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Re: <nettime> aaaaarg lawsuit digest
Felix Stalder on Wed, 20 Jan 2016 00:44:09 +0100 (CET)


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Re: <nettime> aaaaarg lawsuit digest


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The trials and tribulations of the small publishers in the
current media environment are not the right way to a approach this
issue, even though we all know that they are really under pressure and
thus their valuable contributions to the types of culture we like are
indeed threatened.

Yet, this is a sideshow of the much larger questions of how the media
industries are going to operate and what kind of society this is creatin
g.

So far, only two big models have emerged.

The first is simply the continuation and extension of the previous
model, which, in order to work for digital content, requires stringent
control over the means of communication, aka DRM. This, in turns,
necessitates an unacceptable re-engineering of the entire digital
infrastructure, providing central actors with an unprecedented control
over a distributed infrastructure (think Apple, Amazon). In such an
environment, it's impossible to operate as an independent publisher,
rather, one becomes a dependent publisher, depended on the provider of
the infrastructure of control and IP enforcement.

The second takes its inspiration from the old broadcast experience and
focuses on collecting, packaging and selling audiences. It's just that
the packaging has become a lot more fine-tuned and the market has
expanded beyond classic advertisers. This model, like the old broadcast
model, requires the large scale, but thanks to digital efficiencies, the
scales are bigger than ever. Think of Facebook where only 12'000
employees are able to amass more than a billion people, package and sell
them in any way imaginable (and probably also some as of yet
unimaginable ones, thanks of ubiquitous surveillance) and still only
generates a profit just $2 billion (2014). That's obviously lots of
money for Mr. Zuckerberg, but not that terribly much, given the size
of the product he can sell.

In such an environment, even independent publishers need to attract
audiences in the millions, by providing beauty tips and the like on
youtube, to make a living. Hardly the type of niche products that we
deem culturally interesting and why we care about independent publishers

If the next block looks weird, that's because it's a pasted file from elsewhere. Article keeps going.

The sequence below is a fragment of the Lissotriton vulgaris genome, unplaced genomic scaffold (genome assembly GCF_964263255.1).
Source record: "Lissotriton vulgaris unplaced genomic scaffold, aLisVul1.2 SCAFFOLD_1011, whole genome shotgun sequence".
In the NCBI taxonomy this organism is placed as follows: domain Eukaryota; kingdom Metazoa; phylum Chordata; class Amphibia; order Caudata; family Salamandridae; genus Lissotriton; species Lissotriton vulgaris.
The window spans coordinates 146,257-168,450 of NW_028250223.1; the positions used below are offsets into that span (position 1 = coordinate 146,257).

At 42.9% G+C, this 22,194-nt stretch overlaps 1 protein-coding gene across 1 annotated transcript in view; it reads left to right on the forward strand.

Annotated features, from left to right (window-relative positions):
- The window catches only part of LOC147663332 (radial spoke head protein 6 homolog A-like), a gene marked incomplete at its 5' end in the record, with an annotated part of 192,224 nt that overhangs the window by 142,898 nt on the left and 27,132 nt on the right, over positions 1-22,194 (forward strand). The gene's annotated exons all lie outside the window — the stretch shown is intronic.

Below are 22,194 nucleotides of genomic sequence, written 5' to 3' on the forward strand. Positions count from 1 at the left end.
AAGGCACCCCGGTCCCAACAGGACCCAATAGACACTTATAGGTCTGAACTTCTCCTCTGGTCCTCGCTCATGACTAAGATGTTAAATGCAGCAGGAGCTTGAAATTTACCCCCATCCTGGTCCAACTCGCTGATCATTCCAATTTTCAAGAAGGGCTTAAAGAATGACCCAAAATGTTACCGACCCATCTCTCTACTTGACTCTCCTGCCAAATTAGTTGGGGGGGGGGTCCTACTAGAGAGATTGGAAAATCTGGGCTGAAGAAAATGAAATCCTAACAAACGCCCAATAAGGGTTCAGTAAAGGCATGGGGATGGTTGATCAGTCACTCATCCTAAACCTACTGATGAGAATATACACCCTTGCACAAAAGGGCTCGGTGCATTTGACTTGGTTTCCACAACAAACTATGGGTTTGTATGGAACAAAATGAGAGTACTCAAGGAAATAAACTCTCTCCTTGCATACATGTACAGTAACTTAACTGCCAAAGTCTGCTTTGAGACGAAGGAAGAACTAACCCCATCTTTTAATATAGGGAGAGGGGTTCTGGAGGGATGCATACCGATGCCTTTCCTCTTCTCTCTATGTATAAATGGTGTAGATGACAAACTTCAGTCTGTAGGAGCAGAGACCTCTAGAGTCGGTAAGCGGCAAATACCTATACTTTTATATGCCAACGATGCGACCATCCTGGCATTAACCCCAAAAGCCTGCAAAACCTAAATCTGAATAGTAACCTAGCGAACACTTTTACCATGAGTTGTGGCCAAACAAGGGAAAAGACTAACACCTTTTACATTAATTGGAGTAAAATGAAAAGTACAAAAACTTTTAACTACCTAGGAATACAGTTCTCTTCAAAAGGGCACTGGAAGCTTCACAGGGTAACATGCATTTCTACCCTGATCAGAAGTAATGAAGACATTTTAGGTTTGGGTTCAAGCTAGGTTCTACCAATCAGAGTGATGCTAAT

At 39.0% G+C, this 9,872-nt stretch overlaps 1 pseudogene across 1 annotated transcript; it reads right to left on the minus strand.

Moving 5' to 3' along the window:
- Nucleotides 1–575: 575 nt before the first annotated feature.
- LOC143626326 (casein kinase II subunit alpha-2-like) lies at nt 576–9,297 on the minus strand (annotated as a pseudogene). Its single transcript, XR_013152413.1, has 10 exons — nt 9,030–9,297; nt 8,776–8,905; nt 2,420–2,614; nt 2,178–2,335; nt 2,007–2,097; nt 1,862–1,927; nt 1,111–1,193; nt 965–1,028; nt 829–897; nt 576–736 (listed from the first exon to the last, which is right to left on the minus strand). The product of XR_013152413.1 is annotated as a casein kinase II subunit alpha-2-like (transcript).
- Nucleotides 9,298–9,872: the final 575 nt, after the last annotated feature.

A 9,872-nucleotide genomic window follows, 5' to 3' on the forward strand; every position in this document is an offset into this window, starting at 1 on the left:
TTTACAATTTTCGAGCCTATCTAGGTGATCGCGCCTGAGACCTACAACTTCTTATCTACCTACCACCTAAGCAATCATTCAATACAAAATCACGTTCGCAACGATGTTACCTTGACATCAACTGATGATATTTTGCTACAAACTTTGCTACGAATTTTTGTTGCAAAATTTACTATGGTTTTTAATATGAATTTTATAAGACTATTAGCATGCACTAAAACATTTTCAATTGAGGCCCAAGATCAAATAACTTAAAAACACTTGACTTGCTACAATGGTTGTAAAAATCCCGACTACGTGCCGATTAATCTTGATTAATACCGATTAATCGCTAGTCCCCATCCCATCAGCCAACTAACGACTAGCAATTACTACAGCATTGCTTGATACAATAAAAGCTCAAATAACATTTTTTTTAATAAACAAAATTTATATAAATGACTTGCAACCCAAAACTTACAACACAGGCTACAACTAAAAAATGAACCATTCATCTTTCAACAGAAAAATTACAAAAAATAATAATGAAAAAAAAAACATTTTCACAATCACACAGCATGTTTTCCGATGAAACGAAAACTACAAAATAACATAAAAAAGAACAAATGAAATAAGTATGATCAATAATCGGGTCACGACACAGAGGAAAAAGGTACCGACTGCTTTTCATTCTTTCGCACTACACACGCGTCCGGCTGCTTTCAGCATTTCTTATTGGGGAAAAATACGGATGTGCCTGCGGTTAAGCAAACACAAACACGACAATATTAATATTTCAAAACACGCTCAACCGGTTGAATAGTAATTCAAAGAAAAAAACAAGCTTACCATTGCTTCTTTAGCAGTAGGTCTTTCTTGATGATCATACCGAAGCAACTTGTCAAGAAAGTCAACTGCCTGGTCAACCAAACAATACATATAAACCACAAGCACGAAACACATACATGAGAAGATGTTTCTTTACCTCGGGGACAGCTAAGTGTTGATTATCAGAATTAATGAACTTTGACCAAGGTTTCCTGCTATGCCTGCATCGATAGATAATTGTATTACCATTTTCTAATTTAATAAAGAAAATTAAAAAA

.

For the development of these two models, both of which are really not
very innovative, independent publishers play no role because these
contribute, in one way or the other, towards a heavily and centrally
controlled society. They might be able to find a nice or two in them,
but that's not what these models have been designed for. Their are
designed by and for new media monopolies, likely to merge, sooner or
later, with the old ones (think of Jeff Bezos buying the Washington
Post).

None of this should make independent publishers nostalgic, because
that, in the end, only helps to justify the first model.

Outside of these two moels, there is a lot of experimentation about
finding ways of turning the audience into some kind of community in
which some functions are provided professionally (that is, paid) and
others are not. Of course, the sharing economy is trying to commodify
all of this, sometimes a bit softer (like kickstarter, itself a
"public benefit" company), sometimes a bit more aggressive (like etsy,
which had an ipo in April 2015).

But I don't think this is the end of that story. There is still a lot
of things to be discovered in this space, and, as far as I can see,
it's the only way small niche cultures can survive without external
funding (state or private). In this context, there is legitimate
criticism against the "pirates", not that they take away revenue, but
that they interject themselves between the artists/producer and the
audience and are thus making it harder for a community to develop. I
think They Might be Giants were the first to remark this a couple of
years ago.

Of course, this is the reformist strategy and it might be the case all
innovation that this generates is simply setting the ground for the
next wave of capitalist commodification and accumulation.

In this case, we need to follow Alex :)


On 2016-01-15 14:16, Alex Foti wrote:
> if i can add my zero bitcoin to this heated debate, i download 
> everything in epub for free - since i got half unemployed couldn't 
> afford the non/fiction i wanted to read anyway. copyright is not
> the right way to either spread knowledge or provide for authors' 
> livelihoods - my crude imperatives would be: overthrow the digital 
> oligarchy, let's expropriate the wealth produced with our own means
> of production (general intellect + connected devices) and
> redistribute it for public welfare and ecosocial enterprise.
> 
> have a good weekend
> 
> lx


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